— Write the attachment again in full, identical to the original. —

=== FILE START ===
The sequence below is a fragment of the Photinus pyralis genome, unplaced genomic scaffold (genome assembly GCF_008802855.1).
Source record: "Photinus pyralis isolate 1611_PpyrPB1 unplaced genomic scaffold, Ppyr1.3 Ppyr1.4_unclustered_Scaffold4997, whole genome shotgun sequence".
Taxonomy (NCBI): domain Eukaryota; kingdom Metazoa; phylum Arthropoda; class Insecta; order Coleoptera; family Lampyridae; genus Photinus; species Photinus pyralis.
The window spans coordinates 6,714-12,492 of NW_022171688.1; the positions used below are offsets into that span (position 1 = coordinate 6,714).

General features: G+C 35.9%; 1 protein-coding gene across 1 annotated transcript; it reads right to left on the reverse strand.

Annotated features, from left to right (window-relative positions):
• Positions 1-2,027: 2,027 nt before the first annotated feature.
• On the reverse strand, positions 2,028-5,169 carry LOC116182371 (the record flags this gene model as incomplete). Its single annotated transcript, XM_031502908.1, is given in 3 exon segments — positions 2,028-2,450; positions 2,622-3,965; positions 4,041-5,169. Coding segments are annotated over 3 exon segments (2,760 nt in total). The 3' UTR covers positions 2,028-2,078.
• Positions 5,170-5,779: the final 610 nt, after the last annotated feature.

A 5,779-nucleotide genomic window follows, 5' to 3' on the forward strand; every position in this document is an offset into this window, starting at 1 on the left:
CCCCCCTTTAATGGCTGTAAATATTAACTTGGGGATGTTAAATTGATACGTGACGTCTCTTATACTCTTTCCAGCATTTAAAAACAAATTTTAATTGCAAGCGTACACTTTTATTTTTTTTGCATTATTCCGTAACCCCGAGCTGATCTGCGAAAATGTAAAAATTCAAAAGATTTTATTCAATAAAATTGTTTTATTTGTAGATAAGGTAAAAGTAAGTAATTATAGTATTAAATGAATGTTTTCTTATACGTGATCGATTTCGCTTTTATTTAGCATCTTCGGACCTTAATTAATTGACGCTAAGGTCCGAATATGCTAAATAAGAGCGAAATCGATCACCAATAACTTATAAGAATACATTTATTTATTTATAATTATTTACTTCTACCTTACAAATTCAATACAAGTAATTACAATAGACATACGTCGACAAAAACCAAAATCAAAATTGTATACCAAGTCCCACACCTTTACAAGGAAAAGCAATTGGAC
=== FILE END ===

The sequence below is a fragment of the Photinus pyralis genome, unplaced genomic scaffold (genome assembly GCF_008802855.1).
Source record: "Photinus pyralis isolate 1611_PpyrPB1 unplaced genomic scaffold, Ppyr1.3 Ppyr1.4_unclustered_Scaffold4997, whole genome shotgun sequence".
Taxonomy (NCBI): domain Eukaryota; kingdom Metazoa; phylum Arthropoda; class Insecta; order Coleoptera; family Lampyridae; genus Photinus; species Photinus pyralis.
The window spans coordinates 6,714-12,492 of NW_022171688.1; the positions used below are offsets into that span (position 1 = coordinate 6,714).

General features: G+C 35.9%; 1 protein-coding gene across 1 annotated transcript; it reads right to left on the reverse strand.

Annotated features, from left to right (window-relative positions):
• Positions 1-2,027: 2,027 nt before the first annotated feature.
• On the reverse strand, positions 2,028-5,169 carry LOC116182371 (the record flags this gene model as incomplete). Its single annotated transcript, XM_031502908.1, is given in 3 exon segments — positions 2,028-2,450; positions 2,622-3,965; positions 4,041-5,169. Coding segments are annotated over 3 exon segments (2,760 nt in total). The 3' UTR covers positions 2,028-2,078.
• Positions 5,170-5,779: the final 610 nt, after the last annotated feature.

A 5,779-nucleotide genomic window follows, 5' to 3' on the forward strand; every position in this document is an offset into this window, starting at 1 on the left:
CCCCCCTTTAATGGCTGTAAATATTAACTTGGGGATGTTAAATTGATACGTGACGTCTCTTATACTCTTTCCAGCATTTAAAAACAAATTTTAATTGCAAGCGTACACTTTTATTTTTTTTGCATTATTCCGTAACCCCGAGCTGATCTGCGAAAATGTAAAAATTCAAAAGATTTTATTCAATAAAATTGTTTTATTTGTAGATAAGGTAAAAGTAAGTAATTATAGTATTAAATGAATGTTTTCTTATACGTGATCGATTTCGCTTTTATTTAGCATCTTCGGACCTTAATTAATTGACGCTAAGGTCCGAATATGCTAAATAAGAGCGAAATCGATCACCAATAACTTATAAGAATACATTTATTTATTTATAATTATTTACTTCTACCTTACAAATTCAATACAAGTAATTACAATAGACATACGTCGACAAAAACCAAAATCAAAATTGTATACCAAGTCCCACACCTTTACAAGGAAAAGCAATTGGAC